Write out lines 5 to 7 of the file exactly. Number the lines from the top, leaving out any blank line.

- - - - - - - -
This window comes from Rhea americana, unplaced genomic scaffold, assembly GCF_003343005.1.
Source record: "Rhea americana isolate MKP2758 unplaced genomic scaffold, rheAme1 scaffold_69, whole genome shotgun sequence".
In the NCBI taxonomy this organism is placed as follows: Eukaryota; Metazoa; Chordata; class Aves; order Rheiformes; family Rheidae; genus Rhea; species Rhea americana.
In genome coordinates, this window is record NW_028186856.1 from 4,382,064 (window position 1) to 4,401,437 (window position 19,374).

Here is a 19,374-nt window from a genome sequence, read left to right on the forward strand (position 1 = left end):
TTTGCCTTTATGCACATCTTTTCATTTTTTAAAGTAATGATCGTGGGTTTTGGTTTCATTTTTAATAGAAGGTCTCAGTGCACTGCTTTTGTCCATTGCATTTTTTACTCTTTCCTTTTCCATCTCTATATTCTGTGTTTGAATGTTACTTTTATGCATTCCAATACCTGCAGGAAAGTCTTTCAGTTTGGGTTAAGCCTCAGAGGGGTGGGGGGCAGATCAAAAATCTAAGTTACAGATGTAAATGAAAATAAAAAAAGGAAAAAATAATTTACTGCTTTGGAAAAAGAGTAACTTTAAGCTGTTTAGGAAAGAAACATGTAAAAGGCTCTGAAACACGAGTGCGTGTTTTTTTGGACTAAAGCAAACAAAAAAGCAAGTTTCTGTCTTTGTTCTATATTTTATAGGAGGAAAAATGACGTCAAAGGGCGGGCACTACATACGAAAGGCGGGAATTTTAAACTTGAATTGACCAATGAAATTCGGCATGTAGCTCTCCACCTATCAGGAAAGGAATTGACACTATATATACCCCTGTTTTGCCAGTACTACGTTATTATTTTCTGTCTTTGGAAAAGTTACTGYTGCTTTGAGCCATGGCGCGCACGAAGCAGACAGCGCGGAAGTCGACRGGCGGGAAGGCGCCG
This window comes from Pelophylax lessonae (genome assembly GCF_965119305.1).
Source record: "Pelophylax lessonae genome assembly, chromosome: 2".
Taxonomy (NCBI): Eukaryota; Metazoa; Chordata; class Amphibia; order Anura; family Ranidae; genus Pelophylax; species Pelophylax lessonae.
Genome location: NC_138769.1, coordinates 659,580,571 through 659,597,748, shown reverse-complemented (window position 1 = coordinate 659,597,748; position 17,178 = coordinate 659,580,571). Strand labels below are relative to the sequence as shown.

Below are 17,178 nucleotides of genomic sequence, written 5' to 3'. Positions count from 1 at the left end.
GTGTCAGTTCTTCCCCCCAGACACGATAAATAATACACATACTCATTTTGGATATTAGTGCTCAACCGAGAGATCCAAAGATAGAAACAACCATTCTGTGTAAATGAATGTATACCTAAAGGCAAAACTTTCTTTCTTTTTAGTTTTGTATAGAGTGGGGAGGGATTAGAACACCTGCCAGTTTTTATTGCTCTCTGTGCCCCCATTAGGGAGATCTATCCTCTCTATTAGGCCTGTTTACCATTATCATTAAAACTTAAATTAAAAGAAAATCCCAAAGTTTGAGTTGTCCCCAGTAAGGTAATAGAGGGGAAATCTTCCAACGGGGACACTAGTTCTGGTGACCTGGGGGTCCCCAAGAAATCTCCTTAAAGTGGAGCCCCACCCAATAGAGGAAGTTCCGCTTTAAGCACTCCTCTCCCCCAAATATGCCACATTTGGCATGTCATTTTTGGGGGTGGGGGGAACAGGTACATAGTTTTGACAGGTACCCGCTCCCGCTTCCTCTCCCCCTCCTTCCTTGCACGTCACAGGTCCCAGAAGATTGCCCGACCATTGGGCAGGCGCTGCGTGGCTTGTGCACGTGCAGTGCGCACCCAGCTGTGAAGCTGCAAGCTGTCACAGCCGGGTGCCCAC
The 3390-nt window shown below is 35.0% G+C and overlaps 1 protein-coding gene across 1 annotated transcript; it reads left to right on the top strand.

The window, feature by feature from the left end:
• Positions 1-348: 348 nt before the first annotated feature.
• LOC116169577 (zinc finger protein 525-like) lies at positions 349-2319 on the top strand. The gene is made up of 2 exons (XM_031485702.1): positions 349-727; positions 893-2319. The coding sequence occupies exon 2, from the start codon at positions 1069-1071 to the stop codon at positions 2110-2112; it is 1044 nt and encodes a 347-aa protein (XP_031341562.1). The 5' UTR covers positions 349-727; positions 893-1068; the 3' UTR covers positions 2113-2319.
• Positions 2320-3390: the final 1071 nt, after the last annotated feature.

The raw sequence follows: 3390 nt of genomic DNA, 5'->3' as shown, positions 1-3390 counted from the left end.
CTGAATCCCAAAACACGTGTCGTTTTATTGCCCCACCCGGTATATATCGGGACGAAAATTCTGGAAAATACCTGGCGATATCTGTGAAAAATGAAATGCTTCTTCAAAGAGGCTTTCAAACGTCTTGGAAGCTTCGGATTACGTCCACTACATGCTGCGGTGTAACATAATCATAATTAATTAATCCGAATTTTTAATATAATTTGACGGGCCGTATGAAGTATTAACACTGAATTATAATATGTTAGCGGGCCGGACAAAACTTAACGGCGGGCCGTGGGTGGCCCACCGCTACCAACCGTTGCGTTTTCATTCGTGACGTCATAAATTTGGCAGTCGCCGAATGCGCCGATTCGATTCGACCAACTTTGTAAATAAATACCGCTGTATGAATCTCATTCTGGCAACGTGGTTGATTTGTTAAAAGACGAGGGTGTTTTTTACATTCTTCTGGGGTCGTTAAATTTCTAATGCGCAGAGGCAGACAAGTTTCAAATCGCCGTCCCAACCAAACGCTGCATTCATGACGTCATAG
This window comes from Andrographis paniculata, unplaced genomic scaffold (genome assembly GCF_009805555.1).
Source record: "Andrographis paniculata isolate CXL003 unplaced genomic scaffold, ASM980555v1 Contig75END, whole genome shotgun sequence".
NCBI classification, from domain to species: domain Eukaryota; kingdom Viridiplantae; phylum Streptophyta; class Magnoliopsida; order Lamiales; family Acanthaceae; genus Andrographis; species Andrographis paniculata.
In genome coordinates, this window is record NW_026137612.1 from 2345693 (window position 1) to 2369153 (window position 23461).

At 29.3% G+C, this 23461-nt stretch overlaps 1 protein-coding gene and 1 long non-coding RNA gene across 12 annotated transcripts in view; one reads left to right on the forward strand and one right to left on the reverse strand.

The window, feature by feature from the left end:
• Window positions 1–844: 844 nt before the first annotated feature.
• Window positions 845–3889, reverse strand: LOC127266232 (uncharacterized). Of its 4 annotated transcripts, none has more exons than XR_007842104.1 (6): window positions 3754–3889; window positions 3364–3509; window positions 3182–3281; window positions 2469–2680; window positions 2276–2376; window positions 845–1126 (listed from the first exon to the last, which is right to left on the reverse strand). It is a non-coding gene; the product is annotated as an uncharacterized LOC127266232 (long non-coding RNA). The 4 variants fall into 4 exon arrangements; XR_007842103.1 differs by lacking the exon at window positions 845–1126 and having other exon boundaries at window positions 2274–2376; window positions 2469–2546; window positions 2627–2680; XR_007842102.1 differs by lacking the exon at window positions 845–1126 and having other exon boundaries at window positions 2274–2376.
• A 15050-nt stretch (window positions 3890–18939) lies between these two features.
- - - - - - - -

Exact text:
Here is a 19,374-nt window from a genome sequence, read left to right on the forward strand (position 1 = left end):
TTTGCCTTTATGCACATCTTTTCATTTTTTAAAGTAATGATCGTGGGTTTTGGTTTCATTTTTAATAGAAGGTCTCAGTGCACTGCTTTTGTCCATTGCATTTTTTACTCTTTCCTTTTCCATCTCTATATTCTGTGTTTGAATGTTACTTTTATGCATTCCAATACCTGCAGGAAAGTCTTTCAGTTTGGGTTAAGCCTCAGAGGGGTGGGGGGCAGATCAAAAATCTAAGTTACAGATGTAAATGAAAATAAAAAAAGGAAAAAATAATTTACTGCTTTGGAAAAAGAGTAACTTTAAGCTGTTTAGGAAAGAAACATGTAAAAGGCTCTGAAACACGAGTGCGTGTTTTTTTGGACTAAAGCAAACAAAAAAGCAAGTTTCTGTCTTTGTTCTATATTTTATAGGAGGAAAAATGACGTCAAAGGGCGGGCACTACATACGAAAGGCGGGAATTTTAAACTTGAATTGACCAATGAAATTCGGCATGTAGCTCTCCACCTATCAGGAAAGGAATTGACACTATATATACCCCTGTTTTGCCAGTACTACGTTATTATTTTCTGTCTTTGGAAAAGTTACTGYTGCTTTGAGCCATGGCGCGCACGAAGCAGACAGCGCGGAAGTCGACRGGCGGGAAGGCGCCG
This window comes from Pelophylax lessonae (genome assembly GCF_965119305.1).